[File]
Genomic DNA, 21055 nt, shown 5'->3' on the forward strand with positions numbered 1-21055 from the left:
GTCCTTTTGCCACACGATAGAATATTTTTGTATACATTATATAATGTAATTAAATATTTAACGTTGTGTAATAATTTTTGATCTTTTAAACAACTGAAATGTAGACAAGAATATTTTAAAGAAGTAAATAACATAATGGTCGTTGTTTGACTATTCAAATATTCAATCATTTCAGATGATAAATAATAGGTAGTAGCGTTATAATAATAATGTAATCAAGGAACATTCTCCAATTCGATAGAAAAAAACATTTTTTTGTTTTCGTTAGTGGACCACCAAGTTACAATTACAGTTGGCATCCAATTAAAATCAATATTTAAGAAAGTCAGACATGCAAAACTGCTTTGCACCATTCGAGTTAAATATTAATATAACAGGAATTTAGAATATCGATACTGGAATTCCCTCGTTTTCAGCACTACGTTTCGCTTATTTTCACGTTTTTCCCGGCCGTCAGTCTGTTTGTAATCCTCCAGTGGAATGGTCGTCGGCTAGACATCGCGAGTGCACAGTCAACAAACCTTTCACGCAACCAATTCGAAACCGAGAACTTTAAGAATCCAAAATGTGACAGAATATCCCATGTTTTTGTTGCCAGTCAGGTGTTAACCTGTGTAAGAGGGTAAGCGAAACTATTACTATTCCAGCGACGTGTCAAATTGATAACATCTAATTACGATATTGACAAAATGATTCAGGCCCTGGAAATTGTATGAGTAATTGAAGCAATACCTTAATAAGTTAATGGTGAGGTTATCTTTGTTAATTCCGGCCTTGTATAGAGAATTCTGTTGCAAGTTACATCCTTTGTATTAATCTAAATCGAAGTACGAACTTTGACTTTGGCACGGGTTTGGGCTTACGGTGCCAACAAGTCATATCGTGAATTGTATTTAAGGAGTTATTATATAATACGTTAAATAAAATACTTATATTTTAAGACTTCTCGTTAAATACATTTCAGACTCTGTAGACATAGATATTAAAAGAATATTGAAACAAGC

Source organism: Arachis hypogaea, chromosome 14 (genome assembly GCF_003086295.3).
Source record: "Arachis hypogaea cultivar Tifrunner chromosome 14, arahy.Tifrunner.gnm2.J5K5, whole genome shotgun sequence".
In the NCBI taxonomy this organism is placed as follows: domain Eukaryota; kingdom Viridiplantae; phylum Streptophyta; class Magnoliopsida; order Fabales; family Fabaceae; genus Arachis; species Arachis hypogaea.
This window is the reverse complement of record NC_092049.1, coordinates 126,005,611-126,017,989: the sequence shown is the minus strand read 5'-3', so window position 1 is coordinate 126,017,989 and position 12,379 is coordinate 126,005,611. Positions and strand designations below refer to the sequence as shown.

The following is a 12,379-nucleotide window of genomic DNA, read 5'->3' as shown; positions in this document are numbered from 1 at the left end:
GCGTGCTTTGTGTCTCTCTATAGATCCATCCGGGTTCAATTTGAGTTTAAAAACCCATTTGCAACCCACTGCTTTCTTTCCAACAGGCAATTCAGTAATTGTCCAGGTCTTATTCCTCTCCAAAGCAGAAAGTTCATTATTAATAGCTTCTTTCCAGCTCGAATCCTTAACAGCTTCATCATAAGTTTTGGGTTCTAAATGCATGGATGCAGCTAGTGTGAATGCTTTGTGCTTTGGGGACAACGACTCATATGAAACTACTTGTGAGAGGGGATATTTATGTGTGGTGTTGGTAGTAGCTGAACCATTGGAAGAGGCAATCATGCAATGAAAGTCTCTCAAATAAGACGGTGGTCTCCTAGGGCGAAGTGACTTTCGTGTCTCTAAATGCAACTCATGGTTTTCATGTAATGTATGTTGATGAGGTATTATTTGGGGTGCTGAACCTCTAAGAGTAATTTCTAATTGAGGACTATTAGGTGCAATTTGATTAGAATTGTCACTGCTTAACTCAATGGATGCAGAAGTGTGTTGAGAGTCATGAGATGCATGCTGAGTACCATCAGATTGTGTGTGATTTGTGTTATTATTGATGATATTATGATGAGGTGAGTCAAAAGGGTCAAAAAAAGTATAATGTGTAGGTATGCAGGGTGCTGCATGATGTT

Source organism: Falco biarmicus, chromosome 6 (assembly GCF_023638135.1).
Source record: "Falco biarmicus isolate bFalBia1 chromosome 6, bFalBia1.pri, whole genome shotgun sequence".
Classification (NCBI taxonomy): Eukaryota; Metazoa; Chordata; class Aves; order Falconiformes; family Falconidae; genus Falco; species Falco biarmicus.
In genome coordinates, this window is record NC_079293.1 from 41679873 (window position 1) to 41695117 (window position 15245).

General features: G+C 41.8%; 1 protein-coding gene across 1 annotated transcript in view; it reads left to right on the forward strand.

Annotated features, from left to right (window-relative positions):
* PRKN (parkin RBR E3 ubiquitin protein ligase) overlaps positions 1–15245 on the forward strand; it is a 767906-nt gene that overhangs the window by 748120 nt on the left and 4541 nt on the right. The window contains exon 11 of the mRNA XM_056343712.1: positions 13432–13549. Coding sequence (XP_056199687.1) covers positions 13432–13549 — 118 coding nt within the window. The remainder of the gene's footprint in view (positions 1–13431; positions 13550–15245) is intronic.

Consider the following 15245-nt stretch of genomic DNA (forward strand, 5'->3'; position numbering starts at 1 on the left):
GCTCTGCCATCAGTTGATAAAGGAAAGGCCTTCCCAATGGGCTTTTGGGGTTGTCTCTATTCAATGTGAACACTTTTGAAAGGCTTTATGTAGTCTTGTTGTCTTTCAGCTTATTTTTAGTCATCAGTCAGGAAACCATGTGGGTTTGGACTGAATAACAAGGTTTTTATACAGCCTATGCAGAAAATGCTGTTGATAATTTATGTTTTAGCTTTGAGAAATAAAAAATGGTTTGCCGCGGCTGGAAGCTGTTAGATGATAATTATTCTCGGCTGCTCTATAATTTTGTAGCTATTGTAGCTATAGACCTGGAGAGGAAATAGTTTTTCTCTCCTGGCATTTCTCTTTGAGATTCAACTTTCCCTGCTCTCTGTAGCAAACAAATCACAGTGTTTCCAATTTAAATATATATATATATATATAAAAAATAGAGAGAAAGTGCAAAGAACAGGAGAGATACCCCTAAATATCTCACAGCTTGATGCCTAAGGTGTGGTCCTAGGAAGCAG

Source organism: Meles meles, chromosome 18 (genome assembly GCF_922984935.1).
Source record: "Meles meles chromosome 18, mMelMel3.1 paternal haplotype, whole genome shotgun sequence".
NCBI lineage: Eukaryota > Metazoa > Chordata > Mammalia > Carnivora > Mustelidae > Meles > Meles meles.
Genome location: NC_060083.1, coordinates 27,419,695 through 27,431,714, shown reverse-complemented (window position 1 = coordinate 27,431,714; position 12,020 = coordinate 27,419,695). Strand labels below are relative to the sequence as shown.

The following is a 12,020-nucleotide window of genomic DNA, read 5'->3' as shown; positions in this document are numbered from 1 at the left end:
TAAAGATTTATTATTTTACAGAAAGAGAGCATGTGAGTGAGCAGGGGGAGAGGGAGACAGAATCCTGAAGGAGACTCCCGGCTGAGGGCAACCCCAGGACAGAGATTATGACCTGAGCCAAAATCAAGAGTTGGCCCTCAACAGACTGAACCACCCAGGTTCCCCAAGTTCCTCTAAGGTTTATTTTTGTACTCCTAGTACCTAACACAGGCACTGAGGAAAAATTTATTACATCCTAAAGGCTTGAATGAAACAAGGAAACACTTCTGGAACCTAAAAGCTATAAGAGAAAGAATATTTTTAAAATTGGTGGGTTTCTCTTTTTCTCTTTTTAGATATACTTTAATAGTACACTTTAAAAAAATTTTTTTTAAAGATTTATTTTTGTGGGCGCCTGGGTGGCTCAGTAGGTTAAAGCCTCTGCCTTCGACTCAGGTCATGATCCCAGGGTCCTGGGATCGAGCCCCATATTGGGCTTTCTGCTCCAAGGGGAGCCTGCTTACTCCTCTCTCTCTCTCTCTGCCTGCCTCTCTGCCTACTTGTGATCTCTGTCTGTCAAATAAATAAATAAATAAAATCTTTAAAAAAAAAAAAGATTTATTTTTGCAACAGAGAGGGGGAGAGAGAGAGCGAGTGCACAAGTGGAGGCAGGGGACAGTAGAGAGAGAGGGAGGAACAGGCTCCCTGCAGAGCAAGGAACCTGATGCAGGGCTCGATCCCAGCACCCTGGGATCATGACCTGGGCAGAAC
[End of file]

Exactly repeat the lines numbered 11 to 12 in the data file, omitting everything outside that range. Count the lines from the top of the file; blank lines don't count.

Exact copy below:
Classification (NCBI taxonomy): Eukaryota; Metazoa; Chordata; class Aves; order Falconiformes; family Falconidae; genus Falco; species Falco biarmicus.
In genome coordinates, this window is record NC_079293.1 from 41679873 (window position 1) to 41695117 (window position 15245).